Louis Kaufman’s First National Bank was financial temple, part 2

The First National Bank in Marquette is seen on opening day, Oct. 17, 1927. (Photo courtesy of the Marquette Regional History Center)

MARQUETTE — Last week’s article talked about all of the expensive, and generally imported, materials that went into the new First National Bank building on the corner of Front and Washington Streets that opened in October 1927. Louis Kaufman, the bank president, asserted that, per square foot, it was the most expensive building built in America. This week we turn to the more practical, if still lavish, details meant to appeal to the bank’s customers.

The First National Bank was chartered in 1864 to conform to the new national banking laws. One of its first locations was in the Burt Block, which was destroyed in the great fire of 1868. Following several years in temporary quarters, a new “magnificent brownstone” building was opened in November 1873 on the corner of Front and Spring streets. But in February 1885 fire struck that building as well, destroying all the existing bank records.

Although the building at Front and Spring had been quickly rebuilt after the fire, it’s no surprise that when building the new bank on Front and Washington Kaufman and the architects made fire safety a top priority. The limestone and granite exterior was built over a steel skeleton and the floors and walls were all marble or tile with wood used only on interior office doors. The floor and roof beams and even the window frames and sashes were metal.

In addition to assuring investors that their savings would be safe from fire, the bank also assured them that the latest protections against theft were being employed. Tellers were in cages protected by bronze grilles and an electric burglar alarm system.

The huge vault, which would soon contain $5,000,000 in cash and securities moved from the old bank, was considered worthy of its own article in the Oct. 14, 1927 issue of The Mining Journal. The vault was built of reinforced concrete and steel and, though visible to everyone in the lobby, was secured behind heavy steel grilles and gates. The door itself weighed 25 tons, but balanced well enough that it could be moved with a fingertip. The door was locked with 24 steel bolts, each four inches in diameter. There was even a phone installed inside the vault, in case someone got trapped inside when the time lock was activated.

Although investors were no doubt impressed by the security offered by the new building, there was also an emphasis on privacy. There were private booths, for singles, couples, or families, in the area with the safe deposit boxes and people having business with the bank were assured that they would be able to transact it quickly.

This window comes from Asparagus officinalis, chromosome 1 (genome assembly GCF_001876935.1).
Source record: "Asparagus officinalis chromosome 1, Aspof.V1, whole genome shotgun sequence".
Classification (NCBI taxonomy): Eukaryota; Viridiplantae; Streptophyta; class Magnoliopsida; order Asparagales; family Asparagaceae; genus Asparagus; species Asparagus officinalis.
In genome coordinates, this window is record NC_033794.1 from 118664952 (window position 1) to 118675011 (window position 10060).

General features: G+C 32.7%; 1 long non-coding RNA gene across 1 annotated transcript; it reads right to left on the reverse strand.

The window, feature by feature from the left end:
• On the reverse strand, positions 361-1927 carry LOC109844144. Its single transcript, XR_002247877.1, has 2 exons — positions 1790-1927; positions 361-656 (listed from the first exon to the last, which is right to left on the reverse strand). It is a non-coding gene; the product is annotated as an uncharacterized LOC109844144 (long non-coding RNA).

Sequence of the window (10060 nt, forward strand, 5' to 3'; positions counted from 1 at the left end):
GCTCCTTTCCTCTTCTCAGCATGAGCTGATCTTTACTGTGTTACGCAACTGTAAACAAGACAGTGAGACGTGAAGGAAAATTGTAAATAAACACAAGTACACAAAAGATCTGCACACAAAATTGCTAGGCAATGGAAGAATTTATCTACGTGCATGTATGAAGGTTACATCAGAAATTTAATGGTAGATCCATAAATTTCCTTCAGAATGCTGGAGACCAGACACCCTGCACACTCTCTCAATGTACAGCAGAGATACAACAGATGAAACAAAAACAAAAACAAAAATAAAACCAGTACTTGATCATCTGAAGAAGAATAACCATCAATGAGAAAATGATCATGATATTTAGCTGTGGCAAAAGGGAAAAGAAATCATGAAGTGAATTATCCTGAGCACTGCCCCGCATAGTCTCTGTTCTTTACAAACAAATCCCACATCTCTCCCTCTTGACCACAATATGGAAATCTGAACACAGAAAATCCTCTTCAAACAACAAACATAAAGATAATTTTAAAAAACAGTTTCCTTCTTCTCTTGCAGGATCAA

Most intriguing was the emphasis on assuring the well-to-do women of Marquette that the bank had their concerns utmost in mind. There was a separate “ladies’ room” immediately to the right of the Front Street entrance. Reporter Manthei Howe’s extremely enthusiastic Mining Journal article about the provisions for women in the new bank noted that “women usually feel like a goldfish out of water when they go into a bank. There usually isn’t a single thing lovely about the place except the handsome gentlemen employed there.”

Howe went on to describe the women’s room “as secluded and private as milady’s boudoir.” Her article, which ran across eight columns, described the “delicately curved” lines of the desk, the “blue and gold satin-threaded” upholstery on the straight-backed chairs (not to be confused with the “striped blue and old gold velour” of the armchair) and the silk gauze “the color of warm sunshine” on the curtains covering the windows and doors that separated the room from the main part of the bank.

Even the marble-paneled women’s lavatory, she wrote, “Partakes in miniature of the luxury of a Roman bath.” She assured her readers that any woman who saw the room would hope that business would bring her into the bank often–which was surely the hope of Kaufman and his architects and designers as well.

At the open house on Oct. 15, 1927, the bank gave away 5,000 leather wallets, 5,000 souvenir pencils and 3,000 dime savings banks to the 9,000 men, women, and children who visited that day. No doubt many of them were persuaded to become customers. And although the bank no longer has a separate room for women customers, most of what makes the building so spectacular remains, including the marble, the bronze work, and that huge safe. We also recommend that you check out the Kaufman coin collection which remains on display in the building. Now that the building is again locally owned by the Verida Group, it should remain for many decades to come.


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